On the last few remaining days of my winter break I finished up the book, The Preindustrial City by Gideon Sjoberg. This book has provided me with tremendous insight into the beginnings of cities and how preindustrial cities inform our modern cities. While this book was written in the 1960s, therefore there must be some new discoveries and theories, this book still provides the underlying foundation and theories from which I can later expand on. We learn from anthropological, historical, and archeological data that cities first took shape between 6000 to 5000 BCE in Mesopotamia and Meso-America.
As such, there were three criteria required for these cities to emerge. The first is ecology meaning they needed the climate and conditions for agriculture to feed a large population. The second is advanced technology meaning irrigation techniques, domestication of animals and plants (wheat and corn), the wheel, and metal implements. These various technologies helped to generate agricultural surpluses which allowed some members of the population to pursue a trade beyond farming and hunting. The third are developed social organizations. Social organizations institute a power base that directs the economies of administration, storage, and transport, as well as religion and knowledge practices.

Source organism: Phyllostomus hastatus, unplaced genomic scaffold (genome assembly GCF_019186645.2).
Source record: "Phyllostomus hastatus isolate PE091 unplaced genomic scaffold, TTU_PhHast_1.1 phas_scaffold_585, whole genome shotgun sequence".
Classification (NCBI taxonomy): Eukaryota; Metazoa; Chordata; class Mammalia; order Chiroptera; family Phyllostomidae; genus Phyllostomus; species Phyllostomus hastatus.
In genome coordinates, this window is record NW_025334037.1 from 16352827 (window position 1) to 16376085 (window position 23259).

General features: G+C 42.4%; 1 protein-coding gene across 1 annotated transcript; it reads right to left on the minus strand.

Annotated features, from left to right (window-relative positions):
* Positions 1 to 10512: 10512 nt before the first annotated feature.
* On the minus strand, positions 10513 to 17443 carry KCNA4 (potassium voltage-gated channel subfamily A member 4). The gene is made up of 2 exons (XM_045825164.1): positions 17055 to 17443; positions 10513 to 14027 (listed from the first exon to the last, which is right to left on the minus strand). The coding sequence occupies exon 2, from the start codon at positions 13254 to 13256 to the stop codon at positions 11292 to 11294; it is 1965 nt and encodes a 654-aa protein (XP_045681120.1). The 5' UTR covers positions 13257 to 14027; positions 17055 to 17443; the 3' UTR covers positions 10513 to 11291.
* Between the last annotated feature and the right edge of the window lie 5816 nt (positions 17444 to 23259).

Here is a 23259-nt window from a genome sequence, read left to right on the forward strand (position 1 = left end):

This last criterion, social organizations, is what really intrigues me. Since I started studying urban planning, one major question is always in the back of my mind: How does the social organization and resulting land uses of cities affect the people who live within them? For example if a polluting industry is placed near a neighborhood, how are those people affected? What liberties are taken away from the pure act of location? The neighborhood may subsequently be exposed to pollution, noise, traffic, and other ills. Ultimately every action taken in a city has a consequence. What is doing harm and how do we avoid harm? I think this is the ultimate mission of the planner. To do no harm and make cities better for all people.